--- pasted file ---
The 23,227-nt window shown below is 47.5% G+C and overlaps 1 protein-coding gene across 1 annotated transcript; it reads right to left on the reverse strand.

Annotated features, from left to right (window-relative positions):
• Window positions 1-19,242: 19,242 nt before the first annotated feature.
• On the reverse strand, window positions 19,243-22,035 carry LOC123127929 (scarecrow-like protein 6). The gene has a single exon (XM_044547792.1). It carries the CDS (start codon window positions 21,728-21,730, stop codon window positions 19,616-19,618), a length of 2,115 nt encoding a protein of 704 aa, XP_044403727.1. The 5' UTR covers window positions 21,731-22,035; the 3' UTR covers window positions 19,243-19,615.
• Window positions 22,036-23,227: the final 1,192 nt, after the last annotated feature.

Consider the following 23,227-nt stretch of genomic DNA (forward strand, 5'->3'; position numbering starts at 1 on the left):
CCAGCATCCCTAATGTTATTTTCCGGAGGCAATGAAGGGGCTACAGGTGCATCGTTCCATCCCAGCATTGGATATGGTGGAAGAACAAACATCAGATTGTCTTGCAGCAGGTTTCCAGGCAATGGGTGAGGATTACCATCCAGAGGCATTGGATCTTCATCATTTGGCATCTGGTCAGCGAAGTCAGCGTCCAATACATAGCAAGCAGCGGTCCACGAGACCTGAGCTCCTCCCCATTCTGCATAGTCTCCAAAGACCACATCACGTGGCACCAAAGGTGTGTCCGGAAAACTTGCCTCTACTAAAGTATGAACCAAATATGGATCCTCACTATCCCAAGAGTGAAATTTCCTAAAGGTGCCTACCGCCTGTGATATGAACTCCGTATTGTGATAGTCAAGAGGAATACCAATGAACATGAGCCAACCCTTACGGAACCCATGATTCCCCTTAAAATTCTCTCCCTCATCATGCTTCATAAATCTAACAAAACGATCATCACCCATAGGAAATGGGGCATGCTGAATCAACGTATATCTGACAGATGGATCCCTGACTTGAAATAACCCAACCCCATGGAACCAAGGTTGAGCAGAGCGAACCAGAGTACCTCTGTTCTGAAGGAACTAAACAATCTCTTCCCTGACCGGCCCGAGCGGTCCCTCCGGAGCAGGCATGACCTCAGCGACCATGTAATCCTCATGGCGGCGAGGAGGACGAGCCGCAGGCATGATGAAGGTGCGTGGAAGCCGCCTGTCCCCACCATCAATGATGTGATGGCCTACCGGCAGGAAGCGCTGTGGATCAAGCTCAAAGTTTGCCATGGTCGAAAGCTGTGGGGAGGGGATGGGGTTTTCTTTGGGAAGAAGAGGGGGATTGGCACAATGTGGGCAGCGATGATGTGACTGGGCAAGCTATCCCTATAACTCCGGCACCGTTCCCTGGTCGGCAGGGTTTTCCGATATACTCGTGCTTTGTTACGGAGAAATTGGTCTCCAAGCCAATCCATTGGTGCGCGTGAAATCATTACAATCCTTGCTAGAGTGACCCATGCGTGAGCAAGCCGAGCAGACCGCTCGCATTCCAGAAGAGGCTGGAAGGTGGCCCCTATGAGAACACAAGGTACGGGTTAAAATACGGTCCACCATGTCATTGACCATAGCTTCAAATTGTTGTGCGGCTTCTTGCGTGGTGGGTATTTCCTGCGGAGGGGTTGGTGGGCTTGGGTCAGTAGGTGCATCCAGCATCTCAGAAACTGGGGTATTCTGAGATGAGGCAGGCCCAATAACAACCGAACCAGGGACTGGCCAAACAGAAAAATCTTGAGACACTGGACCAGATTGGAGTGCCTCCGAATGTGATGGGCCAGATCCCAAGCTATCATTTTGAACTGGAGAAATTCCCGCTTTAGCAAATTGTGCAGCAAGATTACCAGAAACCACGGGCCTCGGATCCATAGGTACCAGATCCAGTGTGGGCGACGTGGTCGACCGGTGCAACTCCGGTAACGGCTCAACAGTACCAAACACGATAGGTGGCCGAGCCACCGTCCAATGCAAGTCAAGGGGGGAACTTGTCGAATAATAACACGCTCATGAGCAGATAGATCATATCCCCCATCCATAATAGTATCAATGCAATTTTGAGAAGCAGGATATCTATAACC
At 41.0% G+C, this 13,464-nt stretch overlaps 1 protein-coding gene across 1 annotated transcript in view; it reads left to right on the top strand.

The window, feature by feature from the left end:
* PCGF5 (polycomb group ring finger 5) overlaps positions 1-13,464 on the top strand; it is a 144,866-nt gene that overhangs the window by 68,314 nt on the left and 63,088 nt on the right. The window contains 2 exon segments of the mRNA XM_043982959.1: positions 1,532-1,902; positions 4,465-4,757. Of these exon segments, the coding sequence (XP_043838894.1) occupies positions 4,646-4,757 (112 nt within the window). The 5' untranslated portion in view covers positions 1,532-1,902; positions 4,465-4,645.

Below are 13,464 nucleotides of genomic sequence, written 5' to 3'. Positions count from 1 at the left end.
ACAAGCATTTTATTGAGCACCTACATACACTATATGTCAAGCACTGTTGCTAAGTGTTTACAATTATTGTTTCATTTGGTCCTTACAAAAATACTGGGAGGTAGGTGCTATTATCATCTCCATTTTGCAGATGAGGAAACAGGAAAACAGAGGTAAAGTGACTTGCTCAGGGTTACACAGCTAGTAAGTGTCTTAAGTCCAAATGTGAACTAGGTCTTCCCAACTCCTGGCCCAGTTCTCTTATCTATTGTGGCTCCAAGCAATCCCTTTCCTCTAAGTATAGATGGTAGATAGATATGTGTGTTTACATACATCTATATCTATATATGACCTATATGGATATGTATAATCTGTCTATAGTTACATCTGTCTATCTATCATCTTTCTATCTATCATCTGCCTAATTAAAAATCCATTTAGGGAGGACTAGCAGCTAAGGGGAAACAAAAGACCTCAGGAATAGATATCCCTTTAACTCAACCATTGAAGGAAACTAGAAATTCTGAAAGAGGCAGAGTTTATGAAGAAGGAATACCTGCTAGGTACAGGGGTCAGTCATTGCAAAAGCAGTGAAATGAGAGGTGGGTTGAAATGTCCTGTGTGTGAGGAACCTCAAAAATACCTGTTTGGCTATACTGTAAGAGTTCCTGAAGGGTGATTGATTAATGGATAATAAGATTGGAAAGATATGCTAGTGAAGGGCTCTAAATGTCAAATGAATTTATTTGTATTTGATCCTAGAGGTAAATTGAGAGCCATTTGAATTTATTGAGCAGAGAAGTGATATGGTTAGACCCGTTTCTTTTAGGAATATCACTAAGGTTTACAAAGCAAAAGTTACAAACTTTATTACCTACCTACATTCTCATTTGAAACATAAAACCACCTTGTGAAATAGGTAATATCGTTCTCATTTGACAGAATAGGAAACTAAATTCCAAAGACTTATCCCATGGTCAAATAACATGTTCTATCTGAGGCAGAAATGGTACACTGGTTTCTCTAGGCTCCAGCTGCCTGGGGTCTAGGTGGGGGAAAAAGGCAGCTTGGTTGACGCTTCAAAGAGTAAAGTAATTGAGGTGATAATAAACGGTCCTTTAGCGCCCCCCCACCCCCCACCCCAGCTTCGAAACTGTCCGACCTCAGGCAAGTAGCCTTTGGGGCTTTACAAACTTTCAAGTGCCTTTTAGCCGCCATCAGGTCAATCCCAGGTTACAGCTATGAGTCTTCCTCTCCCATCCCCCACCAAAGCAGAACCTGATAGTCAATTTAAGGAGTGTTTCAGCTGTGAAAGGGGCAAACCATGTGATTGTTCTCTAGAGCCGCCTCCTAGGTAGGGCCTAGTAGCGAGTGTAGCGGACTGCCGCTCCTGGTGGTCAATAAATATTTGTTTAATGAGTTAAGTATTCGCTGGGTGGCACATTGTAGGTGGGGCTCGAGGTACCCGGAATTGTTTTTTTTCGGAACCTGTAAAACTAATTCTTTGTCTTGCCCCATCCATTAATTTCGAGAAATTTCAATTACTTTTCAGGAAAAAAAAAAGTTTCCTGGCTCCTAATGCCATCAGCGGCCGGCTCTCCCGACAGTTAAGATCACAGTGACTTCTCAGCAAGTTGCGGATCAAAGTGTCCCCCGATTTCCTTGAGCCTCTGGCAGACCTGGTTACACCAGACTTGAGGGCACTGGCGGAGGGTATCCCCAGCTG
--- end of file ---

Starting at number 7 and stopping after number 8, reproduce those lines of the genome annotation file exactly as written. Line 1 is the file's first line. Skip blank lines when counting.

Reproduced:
CCAGCATCCCTAATGTTATTTTCCGGAGGCAATGAAGGGGCTACAGGTGCATCGTTCCATCCCAGCATTGGATATGGTGGAAGAACAAACATCAGATTGTCTTGCAGCAGGTTTCCAGGCAATGGGTGAGGATTACCATCCAGAGGCATTGGATCTTCATCATTTGGCATCTGGTCAGCGAAGTCAGCGTCCAATACATAGCAAGCAGCGGTCCACGAGACCTGAGCTCCTCCCCATTCTGCATAGTCTCCAAAGACCACATCACGTGGCACCAAAGGTGTGTCCGGAAAACTTGCCTCTACTAAAGTATGAACCAAATATGGATCCTCACTATCCCAAGAGTGAAATTTCCTAAAGGTGCCTACCGCCTGTGATATGAACTCCGTATTGTGATAGTCAAGAGGAATACCAATGAACATGAGCCAACCCTTACGGAACCCATGATTCCCCTTAAAATTCTCTCCCTCATCATGCTTCATAAATCTAACAAAACGATCATCACCCATAGGAAATGGGGCATGCTGAATCAACGTATATCTGACAGATGGATCCCTGACTTGAAATAACCCAACCCCATGGAACCAAGGTTGAGCAGAGCGAACCAGAGTACCTCTGTTCTGAAGGAACTAAACAATCTCTTCCCTGACCGGCCCGAGCGGTCCCTCCGGAGCAGGCATGACCTCAGCGACCATGTAATCCTCATGGCGGCGAGGAGGACGAGCCGCAGGCATGATGAAGGTGCGTGGAAGCCGCCTGTCCCCACCATCAATGATGTGATGGCCTACCGGCAGGAAGCGCTGTGGATCAAGCTCAAAGTTTGCCATGGTCGAAAGCTGTGGGGAGGGGATGGGGTTTTCTTTGGGAAGAAGAGGGGGATTGGCACAATGTGGGCAGCGATGATGTGACTGGGCAAGCTATCCCTATAACTCCGGCACCGTTCCCTGGTCGGCAGGGTTTTCCGATATACTCGTGCTTTGTTACGGAGAAATTGGTCTCCAAGCCAATCCATTGGTGCGCGTGAAATCATTACAATCCTTGCTAGAGTGACCCATGCGTGAGCAAGCCGAGCAGACCGCTCGCATTCCAGAAGAGGCTGGAAGGTGGCCCCTATGAGAACACAAGGTACGGGTTAAAATACGGTCCACCATGTCATTGACCATAGCTTCAAATTGTTGTGCGGCTTCTTGCGTGGTGGGTATTTCCTGCGGAGGGGTTGGTGGGCTTGGGTCAGTAGGTGCATCCAGCATCTCAGAAACTGGGGTATTCTGAGATGAGGCAGGCCCAATAACAACCGAACCAGGGACTGGCCAAACAGAAAAATCTTGAGACACTGGACCAGATTGGAGTGCCTCCGAATGTGATGGGCCAGATCCCAAGCTATCATTTTGAACTGGAGAAATTCCCGCTTTAGCAAATTGTGCAGCAAGATTACCAGAAACCACGGGCCTCGGATCCATAGGTACCAGATCCAGTGTGGGCGACGTGGTCGACCGGTGCAACTCCGGTAACGGCTCAACAGTACCAAACACGATAGGTGGCCGAGCCACCGTCCAATGCAAGTCAAGGGGGGAACTTGTCGAATAATAACACGCTCATGAGCAGATAGATCATATCCCCCATCCATAATAGTATCAATGCAATTTTGAGAAGCAGGATATCTATAACC
At 41.0% G+C, this 13,464-nt stretch overlaps 1 protein-coding gene across 1 annotated transcript in view; it reads left to right on the top strand.